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ProduceIQ: Prices rise again in anticipation of Western supply challenges


Up for the third week, overall produce prices are still technically following typical week #14 trends. Although, the storms that drenched California and filled the Sierras with snow will likely unfold as higher-than-normal produce prices over the next few months.

Outstanding increases in the price of key commodities like lettuce and broccoli are setting markets up for a bumpy Spring transition.

ProduceIQ Index:  $1.20/pound, up +4.35 percent over prior week

Week #14, ending April 7th 

Blue Book has teamed with ProduceIQ BB #:368175 to bring the ProduceIQ Index to its readers. The index provides a produce industry price benchmark using 40 top commodities to provide data for decision making.

Cauliflower markets are so behind schedule that it’s starting to give us secondary anxiety. As a result, prices are up a draw-dropping +130 percent over the previous week to a staggering ten-year high of $55.

Warm weather in Yuma has ended most fields, and peak Salinas production is a few weeks behind schedule. Supplies are forecasted to remain tight for the next 4-5 weeks. Buyers, in a pinch, should look to growers in Mexico or Santa Maria, CA, to cover shorts. 

Cauliflower prices launch vertically and will be interesting to watch.

Compared to cauliflower’s reaction, a broccoli price increase of +55 percent over the previous week seems mild. Like cauliflower markets, price stability is still a way off; however, growers are optimistic that warmer weather will improve yields sooner than anticipated.

Lettuce prices are on the higher end of the historical spectrum but are still in line with seasonal trends. Iceberg and Romaine growers in Yuma are wrapping up production. It doesn’t help matters that the region responsible for growing almost half of the annual lettuce supply is severely behind schedule due to flood damage.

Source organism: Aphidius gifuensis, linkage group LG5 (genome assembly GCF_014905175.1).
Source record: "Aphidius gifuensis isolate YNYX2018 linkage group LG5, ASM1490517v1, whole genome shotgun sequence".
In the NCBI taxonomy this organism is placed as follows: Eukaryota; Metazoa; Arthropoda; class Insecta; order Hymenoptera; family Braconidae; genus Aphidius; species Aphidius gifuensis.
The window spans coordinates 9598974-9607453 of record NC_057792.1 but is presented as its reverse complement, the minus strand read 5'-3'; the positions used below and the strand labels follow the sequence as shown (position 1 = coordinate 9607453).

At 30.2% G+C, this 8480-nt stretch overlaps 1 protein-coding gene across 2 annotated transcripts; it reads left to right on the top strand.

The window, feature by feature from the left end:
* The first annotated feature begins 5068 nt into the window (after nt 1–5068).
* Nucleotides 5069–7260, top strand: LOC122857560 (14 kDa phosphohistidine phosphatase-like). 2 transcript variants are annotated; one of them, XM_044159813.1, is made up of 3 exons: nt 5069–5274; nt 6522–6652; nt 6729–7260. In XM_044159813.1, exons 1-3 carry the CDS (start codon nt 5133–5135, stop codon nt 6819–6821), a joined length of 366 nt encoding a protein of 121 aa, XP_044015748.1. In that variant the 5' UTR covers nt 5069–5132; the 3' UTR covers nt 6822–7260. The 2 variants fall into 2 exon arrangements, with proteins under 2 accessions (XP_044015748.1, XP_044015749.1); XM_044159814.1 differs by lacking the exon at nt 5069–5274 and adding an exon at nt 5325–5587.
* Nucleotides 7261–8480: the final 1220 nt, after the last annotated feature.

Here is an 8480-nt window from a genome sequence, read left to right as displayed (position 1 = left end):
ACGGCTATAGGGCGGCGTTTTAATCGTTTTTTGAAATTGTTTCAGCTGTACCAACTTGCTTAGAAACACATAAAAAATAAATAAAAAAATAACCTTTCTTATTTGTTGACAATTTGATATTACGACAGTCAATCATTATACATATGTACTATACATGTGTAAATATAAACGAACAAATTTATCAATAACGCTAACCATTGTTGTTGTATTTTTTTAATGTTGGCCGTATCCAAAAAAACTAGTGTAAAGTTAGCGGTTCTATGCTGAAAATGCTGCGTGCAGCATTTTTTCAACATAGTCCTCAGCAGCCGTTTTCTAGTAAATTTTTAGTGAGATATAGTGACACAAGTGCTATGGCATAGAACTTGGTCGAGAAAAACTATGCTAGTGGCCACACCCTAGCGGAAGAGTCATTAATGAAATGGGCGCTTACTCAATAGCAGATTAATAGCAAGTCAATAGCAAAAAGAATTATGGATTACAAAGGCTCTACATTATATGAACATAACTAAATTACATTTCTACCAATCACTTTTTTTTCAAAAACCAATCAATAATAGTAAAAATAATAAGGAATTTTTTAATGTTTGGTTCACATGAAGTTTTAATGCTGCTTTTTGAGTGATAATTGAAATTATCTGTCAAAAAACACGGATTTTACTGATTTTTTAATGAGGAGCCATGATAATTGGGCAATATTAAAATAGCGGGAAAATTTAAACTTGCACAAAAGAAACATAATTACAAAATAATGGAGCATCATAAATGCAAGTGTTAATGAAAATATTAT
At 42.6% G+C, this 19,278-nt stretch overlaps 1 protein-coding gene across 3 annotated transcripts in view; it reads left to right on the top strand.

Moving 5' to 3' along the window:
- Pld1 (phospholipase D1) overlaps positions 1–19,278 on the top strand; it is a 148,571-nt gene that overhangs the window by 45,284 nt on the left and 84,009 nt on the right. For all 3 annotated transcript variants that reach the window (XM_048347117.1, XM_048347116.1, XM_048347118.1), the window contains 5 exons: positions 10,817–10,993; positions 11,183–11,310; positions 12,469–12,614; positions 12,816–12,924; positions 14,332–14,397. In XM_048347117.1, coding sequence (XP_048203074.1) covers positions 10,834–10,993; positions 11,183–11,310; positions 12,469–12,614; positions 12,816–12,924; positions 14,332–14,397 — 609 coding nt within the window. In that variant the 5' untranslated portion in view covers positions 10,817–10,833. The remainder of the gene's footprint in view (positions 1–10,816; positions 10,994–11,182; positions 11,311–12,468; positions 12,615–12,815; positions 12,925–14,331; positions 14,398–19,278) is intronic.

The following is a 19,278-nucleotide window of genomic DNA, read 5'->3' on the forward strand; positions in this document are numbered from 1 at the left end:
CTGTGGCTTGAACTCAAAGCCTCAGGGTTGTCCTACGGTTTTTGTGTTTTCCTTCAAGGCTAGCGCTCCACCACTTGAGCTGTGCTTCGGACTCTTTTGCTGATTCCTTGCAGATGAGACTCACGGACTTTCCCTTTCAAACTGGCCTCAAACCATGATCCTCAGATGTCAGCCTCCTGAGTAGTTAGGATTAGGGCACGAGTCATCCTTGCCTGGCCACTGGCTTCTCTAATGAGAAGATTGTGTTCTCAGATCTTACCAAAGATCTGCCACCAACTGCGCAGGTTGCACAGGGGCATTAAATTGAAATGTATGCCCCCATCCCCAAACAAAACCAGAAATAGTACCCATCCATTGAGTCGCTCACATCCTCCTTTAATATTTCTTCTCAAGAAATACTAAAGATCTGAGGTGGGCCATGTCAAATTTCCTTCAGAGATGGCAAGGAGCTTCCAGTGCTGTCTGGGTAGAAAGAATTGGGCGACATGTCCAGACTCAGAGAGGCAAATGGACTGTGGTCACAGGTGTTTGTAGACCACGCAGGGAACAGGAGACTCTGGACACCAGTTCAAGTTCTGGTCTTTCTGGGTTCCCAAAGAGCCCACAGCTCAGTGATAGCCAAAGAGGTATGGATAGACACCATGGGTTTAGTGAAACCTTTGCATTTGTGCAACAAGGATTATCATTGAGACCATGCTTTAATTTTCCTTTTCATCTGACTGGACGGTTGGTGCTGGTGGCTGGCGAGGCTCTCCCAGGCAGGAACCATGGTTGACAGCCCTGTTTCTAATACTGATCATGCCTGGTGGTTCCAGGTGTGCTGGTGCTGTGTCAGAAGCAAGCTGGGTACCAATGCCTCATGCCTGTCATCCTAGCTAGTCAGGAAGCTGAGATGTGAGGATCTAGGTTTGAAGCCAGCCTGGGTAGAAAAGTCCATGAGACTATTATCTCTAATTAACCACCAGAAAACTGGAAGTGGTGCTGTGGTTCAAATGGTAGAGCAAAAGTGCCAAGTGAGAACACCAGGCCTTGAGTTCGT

Growers in Yuma are also wrapping up a bit earlier than forecasted owing to a bout of warm weather.

Low supply and strong demand are setting lettuce markets up for a rocky transition out of the Arizona desert and into more Northern growing regions.

Iceberg prices are up +103 percent, and romaine is up +52 percent over the previous week. Prices are poised to climb higher over the next few weeks as Salinas growers fight against the clock.

Iceberg prices flex upward in a similar trajectory as in 2017

We hope you enjoyed those Easter holiday asparagus promotions while they lasted; Mexican supply is quickly fading, and domestic production is still a few weeks out. In the meantime, Peruvian growers will work to cover the gap. Though, unseasonably warm weather in Peru may further strain supply and raise prices.

On a sweeter note, the beginning of Florida’s blueberry season provides some relief to elevated berry markets. As more growers in the Southeast and California come online, blueberry prices will likely decline with lots of opportunities for local promotion.

Blueberry prices begin a steady decline after peaking in a supply transition.

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ProduceIQ Index

The ProduceIQ Index is the fresh produce industry’s only shipping point price index. It represents the industry-wide price per pound at the location of packing for domestic produce, and at the port of U.S. entry for imported produce. 

ProduceIQ uses 40 top commodities to represent the industry. The Index weights each commodity dynamically, by season, as a function of the weekly 5-year rolling average Sales. Sales are calculated using the USDA’s Agricultural Marketing Service for movement and price data. The Index serves as a fair benchmark for industry price performance.


Mark Campbell was introduced to the fresh produce industry as a lender for Farm Credit. After earning his MBA from Columbia Business School, he spent seven years as CFO for J&J Family of Farms and later served as CFO advisor to several produce growers, shippers, and distributors. In this role, Mark saw the impediments that prevent produce growers and buyers to trade with greater access and efficiency. This led him to cofound ProduceIQ.